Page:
Masonic Festival Notice, 1855. Milford, Massachusetts. Scottish Rite Masonic Museum & Library, Gift of Maria Rogers, MA 001.392.


Digitized items from Library & Archives added to Digital Commonwealth

Digital Commonwealth logoThe Scottish Rite Masonic Museum & Library is pleased to announce that it has contributed over 500 digitized items from its Van Gorden-Williams Library & Archives to Digital Commonwealth. Digital Commonwealth is a non-profit collaborative organization, founded in 2006, that provides resources and services to support the creation, management, and dissemination of cultural heritage materials held by Massachusetts libraries, museums, historical societies, and archives. The Museum & Library joins nearly 200 institutions from across Massachusetts who have contributed historical materials to the site. By participating in Digital Commonwealth, the Museum increases the awareness and findability of the Library & Archives collections. The Van Gorden-Williams Library & Archives Digital Collections website remains the primary site for accessing our digital collections and is the only place where high resolution images of these digitized items are available.

Questions or comments may be directed to library@srmml.org.


Digital Collections Highlight: Civil War Discharge Certificate

A2011_006_1DS1_webThe Van Gorden-Williams Library & Archives' Digital Collections website features a rich collection of digitized documents from the Scottish Rite Masonic Museum & Library.

This week, in commemoration of Veterans’ Day, we highlight this Civil War discharge certificate, issued to James Foran in September 1864 at Philadelphia.

Foran (1840-1906), pictured below in a tintype portrait from the museum's collection, was born in Ireland and immigrated to the United States in 1859. Foran entered the service as a Private of Company G, 8th New Jersey Volunteer Infantry on September 2, 1861. He was wounded by a gunshot in the left side at the Battle of Chancellorsville on May 3, 1863. James Foran tintypeOne of the major battles of the American Civil War, the Battle of Chancellorsville took place near the village of Chancellorsville, Virginia, from April 30 to May 6, 1863. Foran was wounded on May 3, the fiercest day of fighting of the battle—a day that was also the second bloodiest day of the Civil War. The Battle of Chancellorsville resulted in heavy losses on both the Union and Confederate sides.

Nearly a year later, on May 1, 1864, Foran was transferred to the 162nd Company, 2nd Battalion, Veteran Reserve Corps where he served at Cuyler General Hospital at Germantown, Pennsylvania. Originally organized as the Invalid Corps in 1863, the renamed Veteran Reserve Corps was organized at Cuyler General Hospital on March 20, 1864. The Corps was a military reserve organization created within the Union Army during the Civil War. In existence until 1869, its purpose was to allow partially disabled or otherwise infirm soldiers – or former soldiers – to perform light duty. Foran served with the Veteran Reserve Corps for four months, mustering out on September 3, 1864 at the expiration of his term of service.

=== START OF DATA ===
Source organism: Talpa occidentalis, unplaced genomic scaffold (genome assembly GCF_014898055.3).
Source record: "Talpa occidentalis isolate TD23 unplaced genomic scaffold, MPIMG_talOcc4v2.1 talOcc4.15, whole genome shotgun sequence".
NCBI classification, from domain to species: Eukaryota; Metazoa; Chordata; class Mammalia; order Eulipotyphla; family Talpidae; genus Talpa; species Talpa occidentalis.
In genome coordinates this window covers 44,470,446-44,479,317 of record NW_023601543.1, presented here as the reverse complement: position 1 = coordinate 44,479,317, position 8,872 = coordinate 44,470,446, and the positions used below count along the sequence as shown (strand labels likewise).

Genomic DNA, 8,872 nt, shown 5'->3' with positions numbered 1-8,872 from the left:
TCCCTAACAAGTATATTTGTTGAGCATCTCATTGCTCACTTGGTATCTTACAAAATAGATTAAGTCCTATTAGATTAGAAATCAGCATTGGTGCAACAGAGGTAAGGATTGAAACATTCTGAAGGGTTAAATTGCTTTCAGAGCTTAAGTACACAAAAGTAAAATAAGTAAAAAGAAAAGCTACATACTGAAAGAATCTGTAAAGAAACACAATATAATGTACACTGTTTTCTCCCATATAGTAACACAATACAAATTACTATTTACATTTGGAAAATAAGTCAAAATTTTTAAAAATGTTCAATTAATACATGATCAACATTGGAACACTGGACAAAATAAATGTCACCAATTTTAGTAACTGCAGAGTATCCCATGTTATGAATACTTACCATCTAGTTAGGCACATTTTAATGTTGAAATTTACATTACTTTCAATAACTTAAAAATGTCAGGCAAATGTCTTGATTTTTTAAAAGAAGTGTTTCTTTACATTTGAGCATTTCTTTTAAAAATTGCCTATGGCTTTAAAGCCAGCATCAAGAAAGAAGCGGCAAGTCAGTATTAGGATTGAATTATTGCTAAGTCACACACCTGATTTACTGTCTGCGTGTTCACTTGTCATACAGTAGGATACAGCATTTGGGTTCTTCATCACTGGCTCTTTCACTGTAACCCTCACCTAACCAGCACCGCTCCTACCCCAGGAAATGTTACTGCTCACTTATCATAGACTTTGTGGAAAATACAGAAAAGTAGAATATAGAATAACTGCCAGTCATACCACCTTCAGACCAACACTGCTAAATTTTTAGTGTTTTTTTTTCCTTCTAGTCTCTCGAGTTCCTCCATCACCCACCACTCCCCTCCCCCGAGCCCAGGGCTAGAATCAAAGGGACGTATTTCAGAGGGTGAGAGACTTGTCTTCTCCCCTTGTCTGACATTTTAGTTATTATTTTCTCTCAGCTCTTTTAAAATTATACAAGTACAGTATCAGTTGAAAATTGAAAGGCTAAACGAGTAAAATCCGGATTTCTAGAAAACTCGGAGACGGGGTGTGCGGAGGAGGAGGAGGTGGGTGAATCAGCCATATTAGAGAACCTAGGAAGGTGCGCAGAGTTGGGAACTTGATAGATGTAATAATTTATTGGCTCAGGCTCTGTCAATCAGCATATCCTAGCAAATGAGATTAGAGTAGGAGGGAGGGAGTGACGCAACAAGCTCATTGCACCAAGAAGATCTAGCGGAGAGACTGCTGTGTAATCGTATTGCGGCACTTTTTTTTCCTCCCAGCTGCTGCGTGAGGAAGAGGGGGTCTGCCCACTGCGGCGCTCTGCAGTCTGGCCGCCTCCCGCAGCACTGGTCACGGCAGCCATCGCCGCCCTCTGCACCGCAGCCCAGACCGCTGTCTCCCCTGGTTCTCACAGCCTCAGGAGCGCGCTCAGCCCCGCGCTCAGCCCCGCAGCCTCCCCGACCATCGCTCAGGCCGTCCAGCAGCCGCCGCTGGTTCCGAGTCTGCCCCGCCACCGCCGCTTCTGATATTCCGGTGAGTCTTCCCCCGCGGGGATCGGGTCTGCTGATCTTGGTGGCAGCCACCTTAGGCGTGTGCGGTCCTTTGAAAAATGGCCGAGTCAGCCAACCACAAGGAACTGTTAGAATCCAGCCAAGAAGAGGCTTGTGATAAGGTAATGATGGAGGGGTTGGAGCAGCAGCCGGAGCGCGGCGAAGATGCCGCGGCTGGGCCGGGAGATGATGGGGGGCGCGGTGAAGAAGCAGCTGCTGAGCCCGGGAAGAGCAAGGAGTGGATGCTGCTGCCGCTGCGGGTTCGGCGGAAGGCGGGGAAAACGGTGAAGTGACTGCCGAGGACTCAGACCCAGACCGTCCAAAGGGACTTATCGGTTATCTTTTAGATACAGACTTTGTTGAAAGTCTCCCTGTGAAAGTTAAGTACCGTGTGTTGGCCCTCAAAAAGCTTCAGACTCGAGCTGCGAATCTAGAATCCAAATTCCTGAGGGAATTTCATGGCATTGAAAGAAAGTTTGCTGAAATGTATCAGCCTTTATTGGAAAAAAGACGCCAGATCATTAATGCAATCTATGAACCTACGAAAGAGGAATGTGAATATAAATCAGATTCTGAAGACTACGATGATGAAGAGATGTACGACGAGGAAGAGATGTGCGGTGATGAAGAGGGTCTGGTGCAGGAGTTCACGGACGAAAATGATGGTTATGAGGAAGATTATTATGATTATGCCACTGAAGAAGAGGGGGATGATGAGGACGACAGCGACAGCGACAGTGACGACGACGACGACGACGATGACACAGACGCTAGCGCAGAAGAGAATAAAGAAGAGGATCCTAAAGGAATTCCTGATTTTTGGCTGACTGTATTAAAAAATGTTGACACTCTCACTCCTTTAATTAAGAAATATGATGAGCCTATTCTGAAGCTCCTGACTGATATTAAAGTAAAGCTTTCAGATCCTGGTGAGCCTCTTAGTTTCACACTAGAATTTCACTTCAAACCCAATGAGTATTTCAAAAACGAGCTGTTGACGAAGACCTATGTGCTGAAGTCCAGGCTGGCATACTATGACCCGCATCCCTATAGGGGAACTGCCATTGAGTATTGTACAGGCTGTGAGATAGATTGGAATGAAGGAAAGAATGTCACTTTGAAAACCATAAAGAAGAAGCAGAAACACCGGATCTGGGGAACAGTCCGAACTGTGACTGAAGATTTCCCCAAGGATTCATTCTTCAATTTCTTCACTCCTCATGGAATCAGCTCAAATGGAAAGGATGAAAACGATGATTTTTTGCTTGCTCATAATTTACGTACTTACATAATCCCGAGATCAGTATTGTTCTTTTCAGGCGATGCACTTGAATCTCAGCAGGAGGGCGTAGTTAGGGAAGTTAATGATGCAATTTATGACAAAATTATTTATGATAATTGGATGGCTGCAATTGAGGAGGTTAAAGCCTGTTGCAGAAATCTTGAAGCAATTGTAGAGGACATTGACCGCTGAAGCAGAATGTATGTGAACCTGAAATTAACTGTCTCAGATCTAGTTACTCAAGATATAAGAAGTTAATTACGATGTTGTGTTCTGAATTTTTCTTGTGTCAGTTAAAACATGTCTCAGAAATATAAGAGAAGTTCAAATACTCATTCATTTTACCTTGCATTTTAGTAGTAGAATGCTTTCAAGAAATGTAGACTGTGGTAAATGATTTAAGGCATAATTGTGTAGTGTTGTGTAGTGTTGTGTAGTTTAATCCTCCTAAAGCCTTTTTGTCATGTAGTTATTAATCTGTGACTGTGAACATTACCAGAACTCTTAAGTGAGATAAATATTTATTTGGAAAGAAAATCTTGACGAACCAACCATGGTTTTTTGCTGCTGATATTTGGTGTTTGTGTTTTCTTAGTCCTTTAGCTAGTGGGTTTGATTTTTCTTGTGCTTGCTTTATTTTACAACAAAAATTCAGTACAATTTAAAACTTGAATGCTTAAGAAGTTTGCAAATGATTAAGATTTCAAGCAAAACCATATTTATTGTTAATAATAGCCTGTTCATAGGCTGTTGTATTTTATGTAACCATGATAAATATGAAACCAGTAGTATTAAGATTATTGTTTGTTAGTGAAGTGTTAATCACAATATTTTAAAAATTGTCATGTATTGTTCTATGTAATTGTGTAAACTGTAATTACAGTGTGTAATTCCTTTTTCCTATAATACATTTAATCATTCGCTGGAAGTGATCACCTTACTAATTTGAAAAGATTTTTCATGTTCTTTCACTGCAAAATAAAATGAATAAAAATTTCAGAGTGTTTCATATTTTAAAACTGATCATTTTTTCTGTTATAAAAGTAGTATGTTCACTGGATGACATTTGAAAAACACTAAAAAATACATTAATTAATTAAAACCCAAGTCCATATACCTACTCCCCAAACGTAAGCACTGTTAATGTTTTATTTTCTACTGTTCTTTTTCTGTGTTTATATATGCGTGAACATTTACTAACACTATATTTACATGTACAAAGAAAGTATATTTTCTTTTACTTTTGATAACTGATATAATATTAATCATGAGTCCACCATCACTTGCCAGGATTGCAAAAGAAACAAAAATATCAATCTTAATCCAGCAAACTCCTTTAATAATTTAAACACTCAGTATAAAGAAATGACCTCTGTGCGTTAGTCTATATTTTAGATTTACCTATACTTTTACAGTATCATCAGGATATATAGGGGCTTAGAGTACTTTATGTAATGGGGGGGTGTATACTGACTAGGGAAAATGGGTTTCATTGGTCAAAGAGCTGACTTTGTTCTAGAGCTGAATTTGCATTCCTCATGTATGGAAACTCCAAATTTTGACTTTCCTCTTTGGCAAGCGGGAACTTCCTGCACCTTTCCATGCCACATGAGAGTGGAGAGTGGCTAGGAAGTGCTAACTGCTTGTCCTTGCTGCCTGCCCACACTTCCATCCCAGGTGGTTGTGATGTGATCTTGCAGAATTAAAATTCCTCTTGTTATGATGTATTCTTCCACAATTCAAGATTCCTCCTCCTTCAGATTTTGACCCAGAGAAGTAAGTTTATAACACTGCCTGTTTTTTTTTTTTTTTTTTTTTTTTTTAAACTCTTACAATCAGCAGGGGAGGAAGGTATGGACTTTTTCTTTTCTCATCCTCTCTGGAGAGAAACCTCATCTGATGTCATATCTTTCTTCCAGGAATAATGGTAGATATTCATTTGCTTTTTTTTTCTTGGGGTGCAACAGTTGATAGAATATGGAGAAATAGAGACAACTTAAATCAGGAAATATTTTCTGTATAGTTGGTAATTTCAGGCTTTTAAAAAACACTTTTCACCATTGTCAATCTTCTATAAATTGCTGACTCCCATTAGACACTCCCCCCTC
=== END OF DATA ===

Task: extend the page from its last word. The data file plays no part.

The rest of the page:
In 1870, he married Mary Connell (1847-1913), with whom he had three children. Foran died in 1906 at the age of 65 and is buried in Lambertville, New Jersey.

You can check out other tintypes from the Scottish Rite Masonic Museum & Library's collection here and other digitized Civil War-related Library & Archives items here.

 

Captions:

Civil War Discharge Certificate, 1864. Collection of the Scottish Rite Masonic Museum & Library, Gift of George Sommer, USM 001.336.

James Foran, ca. 1861. United States. Gift of George Sommer, 2011.004.2. Photograph by David Bohl.

 

 

 

 


Digital Collections Highlight: Hand-lettered Scottish Rite Certificate of Appreciation

A2016_018_DS_webThe Van Gorden-Williams Library & Archives' Digital Collections website features a rich collection of digitized documents from the Scottish Rite Masonic Museum & Library.

Among these items is this hand-drawn certificate of appreciation issued by the Supreme Council, Northern Masonic Jurisdiction, to Nathaniel B. Shurtleff, the Mayor of Boston and an Active Member of the Supreme Council. The certificate, dated June 19, 1869, was given to Shurtleff in recognition of the Supreme Council's "high appreciation of the most cordial and fraternal welcome extended" to the Council during the Annual Meeting held in Boston, June 16-19, 1869. (A high-res image of the certificate may be viewed here.)

The 1869 Annual Meeting was held at the Masonic Temple in Boston. According to the 1869 Supreme Council Proceedings, on the second day of these meetings, Friday, June 18, the Supreme Council voted on "an invitation to accept the hospitalities of the Mayor of the City of Boston, the Hon. and Ill. Bro. Nathaniel B. Shurtleff, at Young's Hotel, at 7 1/2 o'clock, this evening." On motion, the Mayor's party invitation was unanimously accepted. Young's Hotel, which had opened in 1860 and would eventually close in 1927, was located in Court Street in Boston.